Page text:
‘Affordable’ ocean fish farm moves a step closer to reality
British and Irish project team unveil design for demonstration version of novel system that may open new areas for salmon industry
A sub-scale version of a novel and affordable offshore fish farm that could enable a huge expansion of the Scottish salmon sector is likely to be built next year.
The British and Irish project team behind the Net9 farm is working with potential funders on construction of the Net9-S, a smaller version that will be suitable for technical demonstration at the European Marine Energy Centre (EMEC) in Orkney.
The full-size Net9 will be able to accommodate up to 3,000 tonnes of salmon and has been designed to be more flexible than traditional pens so that it can withstand the more powerful waves in open ocean environments. The intention is to site Net9 farms between turbines in existing and planned offshore windfarms, vastly increasing the available sea space for fish farming.
The Net9-S (the S indicates sub-scale) will be a 1:2.5 scale representation of the full-size farm and will have a collar circumference of about 115 metres, a similar size to pens in conventional fish farms.
Net9’s developers are moving ahead with the demonstration model after partners in a project funded by the UK Seafood Innovation Fund delivered the engineering design for the Net9-S.
The project, called “Inflatable Marine Products for Aquaculture Containment Technology (IMPACT)”, was led by Scottish marine engineering company TTI Marine Renewables (TTI), which applied expertise gained from previous projects in marine renewables technology.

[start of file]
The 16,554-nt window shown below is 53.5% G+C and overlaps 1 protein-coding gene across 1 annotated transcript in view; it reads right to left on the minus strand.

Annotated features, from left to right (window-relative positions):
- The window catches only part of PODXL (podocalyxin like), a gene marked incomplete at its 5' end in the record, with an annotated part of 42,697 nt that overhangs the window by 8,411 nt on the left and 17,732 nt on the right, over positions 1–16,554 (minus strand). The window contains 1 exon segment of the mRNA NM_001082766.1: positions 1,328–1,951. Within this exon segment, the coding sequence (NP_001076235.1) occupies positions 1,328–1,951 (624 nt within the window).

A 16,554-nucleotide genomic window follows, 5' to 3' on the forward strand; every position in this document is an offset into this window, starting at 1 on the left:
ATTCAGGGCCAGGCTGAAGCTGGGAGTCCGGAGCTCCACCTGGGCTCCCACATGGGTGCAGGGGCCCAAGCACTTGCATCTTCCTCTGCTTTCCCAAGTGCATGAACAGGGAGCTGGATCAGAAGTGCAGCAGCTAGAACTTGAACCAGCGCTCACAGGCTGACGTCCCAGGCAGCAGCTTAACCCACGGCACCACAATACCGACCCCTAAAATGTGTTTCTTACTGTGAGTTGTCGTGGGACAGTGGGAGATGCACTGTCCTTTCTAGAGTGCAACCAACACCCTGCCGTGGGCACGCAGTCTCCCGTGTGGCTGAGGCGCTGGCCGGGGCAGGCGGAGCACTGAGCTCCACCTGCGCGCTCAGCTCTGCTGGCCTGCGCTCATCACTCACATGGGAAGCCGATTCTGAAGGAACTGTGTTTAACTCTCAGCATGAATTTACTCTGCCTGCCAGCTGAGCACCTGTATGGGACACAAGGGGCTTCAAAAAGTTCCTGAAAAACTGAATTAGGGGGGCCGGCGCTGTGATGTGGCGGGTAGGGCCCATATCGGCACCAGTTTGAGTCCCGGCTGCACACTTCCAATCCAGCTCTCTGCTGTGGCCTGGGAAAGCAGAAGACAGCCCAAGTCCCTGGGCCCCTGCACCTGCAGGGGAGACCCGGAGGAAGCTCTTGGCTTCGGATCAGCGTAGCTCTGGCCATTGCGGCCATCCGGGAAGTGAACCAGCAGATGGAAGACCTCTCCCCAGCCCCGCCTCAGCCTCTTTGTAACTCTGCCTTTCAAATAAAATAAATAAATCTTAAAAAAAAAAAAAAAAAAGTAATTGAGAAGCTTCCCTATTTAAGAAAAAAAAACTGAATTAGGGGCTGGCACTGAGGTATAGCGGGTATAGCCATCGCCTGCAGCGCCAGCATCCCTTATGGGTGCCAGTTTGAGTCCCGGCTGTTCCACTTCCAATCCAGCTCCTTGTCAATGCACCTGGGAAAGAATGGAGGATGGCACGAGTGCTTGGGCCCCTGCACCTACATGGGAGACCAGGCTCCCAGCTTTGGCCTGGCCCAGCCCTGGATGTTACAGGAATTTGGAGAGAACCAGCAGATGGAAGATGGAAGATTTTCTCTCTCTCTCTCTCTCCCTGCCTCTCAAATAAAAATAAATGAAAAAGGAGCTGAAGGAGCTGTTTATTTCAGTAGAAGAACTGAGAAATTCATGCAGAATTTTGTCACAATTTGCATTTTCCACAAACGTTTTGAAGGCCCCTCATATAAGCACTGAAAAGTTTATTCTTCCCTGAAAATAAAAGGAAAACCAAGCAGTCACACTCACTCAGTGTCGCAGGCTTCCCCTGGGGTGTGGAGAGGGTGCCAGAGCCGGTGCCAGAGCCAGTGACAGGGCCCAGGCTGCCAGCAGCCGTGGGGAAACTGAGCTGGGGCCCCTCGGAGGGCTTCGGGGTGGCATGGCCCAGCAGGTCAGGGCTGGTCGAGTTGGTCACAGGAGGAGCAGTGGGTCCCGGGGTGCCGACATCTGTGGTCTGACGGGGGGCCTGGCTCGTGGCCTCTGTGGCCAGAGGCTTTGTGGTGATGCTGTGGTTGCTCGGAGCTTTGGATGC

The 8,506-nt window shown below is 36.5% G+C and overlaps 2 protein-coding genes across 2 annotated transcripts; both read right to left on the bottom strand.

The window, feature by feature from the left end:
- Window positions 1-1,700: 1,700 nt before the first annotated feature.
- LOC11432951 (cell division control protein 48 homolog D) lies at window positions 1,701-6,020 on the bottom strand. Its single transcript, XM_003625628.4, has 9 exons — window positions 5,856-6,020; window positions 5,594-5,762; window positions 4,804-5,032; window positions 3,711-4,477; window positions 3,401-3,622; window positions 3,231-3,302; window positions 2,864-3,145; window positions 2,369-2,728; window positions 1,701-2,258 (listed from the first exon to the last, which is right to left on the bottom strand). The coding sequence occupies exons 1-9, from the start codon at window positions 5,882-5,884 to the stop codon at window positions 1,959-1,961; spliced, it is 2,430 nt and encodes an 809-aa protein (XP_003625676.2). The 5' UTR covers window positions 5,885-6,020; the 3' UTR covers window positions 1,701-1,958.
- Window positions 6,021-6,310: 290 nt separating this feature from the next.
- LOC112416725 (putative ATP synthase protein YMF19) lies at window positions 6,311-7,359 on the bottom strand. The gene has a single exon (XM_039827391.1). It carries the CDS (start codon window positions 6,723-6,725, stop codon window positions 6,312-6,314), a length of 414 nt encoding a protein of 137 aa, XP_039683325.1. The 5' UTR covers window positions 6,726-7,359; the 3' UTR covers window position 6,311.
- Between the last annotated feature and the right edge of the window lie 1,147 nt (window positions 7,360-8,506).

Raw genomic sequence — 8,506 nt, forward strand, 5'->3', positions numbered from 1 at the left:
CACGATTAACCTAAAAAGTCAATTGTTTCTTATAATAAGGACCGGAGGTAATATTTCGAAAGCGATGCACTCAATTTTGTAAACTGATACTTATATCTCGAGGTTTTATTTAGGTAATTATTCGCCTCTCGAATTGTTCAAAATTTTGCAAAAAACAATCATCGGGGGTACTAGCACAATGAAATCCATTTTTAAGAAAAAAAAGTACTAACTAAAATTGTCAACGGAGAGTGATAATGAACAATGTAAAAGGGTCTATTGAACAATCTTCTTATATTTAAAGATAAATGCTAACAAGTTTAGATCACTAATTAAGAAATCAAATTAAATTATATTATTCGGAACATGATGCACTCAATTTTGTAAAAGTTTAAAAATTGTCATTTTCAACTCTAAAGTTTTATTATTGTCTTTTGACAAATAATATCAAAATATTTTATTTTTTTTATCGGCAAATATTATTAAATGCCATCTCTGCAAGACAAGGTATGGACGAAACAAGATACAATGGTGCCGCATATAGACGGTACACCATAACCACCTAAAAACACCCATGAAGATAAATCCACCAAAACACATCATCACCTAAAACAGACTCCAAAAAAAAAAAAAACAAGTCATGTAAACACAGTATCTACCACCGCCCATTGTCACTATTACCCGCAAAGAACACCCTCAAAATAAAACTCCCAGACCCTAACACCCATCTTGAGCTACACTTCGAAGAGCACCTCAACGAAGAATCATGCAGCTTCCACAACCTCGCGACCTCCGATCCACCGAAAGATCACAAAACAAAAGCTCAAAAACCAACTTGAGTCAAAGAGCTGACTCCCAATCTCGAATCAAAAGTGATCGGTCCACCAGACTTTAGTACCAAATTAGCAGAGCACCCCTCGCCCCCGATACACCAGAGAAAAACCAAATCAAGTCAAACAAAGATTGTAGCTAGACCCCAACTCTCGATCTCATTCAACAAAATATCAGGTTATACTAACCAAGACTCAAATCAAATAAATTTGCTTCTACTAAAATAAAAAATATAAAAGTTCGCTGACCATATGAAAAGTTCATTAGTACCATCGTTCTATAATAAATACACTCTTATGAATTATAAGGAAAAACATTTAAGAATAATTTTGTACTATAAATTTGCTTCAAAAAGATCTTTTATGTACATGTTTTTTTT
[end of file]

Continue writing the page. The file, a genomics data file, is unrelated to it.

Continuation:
It was supported by Net9 innovator Impact-9, EMEC, and blue economy project developer Simply Blue Group, which led work on future commercial offshore site options and consenting matters.
Future commercial offshore platforms based on Net9 will be positioned in water depths of more than 60 metres, with submerged containment volumes of up to 125,000 m³.
But an experimental sea trial will first be required in order to test the novel structural elements in a lower risk, unstocked technical demonstration, and that is what the Net9-S will be used for. Impact-9 also wants to build market confidence in the solution before subsequent offshore deployments.
John Fitzgerald, Impact-9 founder and Net9 technology promoter, conceived the idea of the farm as a cheaper alternative to expensive developments such as SalMar’s Ocean Farm 1, which is built to withstand the ocean’s forces rather than absorb them.
He told Fish Farming Expert that the project team chose the demonstration farm’s scale for several reasons, including because it is sufficiently large to learn what the team need to about the novel aspects of the structure, while managing the development risk and costs of interventions to rectify unexpected events.
Matched to test sites
The scale also matches the wave climate and depth scaling at EMEC’s scaled test sites.
“We are adopting the approach from marine renewables, where sites are chosen such that the wave climate is a scaled representation of offshore. So, whereas the full-scale structure is designed for minimum 60m depth and storm waves of Hs = 12m storms, Net9-S is suitable for 24m depths and Hs = 5m storms,” explained Fitzgerald.
“We can scale up loads and movements to inform offshore design with good confidence. This extrapolates from what we have already done from our 1:30 scale tank tests and 1:5 scale beam tests.”
Can be stocked
He added: “Though small for Net9, it is large enough for stocked operations should we choose to do that after integrity tests (10,000m³ / up to 200 tonne biomass). This could help understand fish handling and grow-out as part of an existing farm operation – while developing operating models with a farmer.”
Once work with the Net9-S is complete, the team would be ready to scale up into more exposed and deeper sites with larger Net9 installations, said Fitzgerald.
“We expect commercial viability at 1:1.5 scale (40,000 m³) with optimum full scale in UK waters at 125,00m³ (90m diameter / 283m circumference) – but we will learn as we go.”
Learn more about the plans for the Net9 farm here.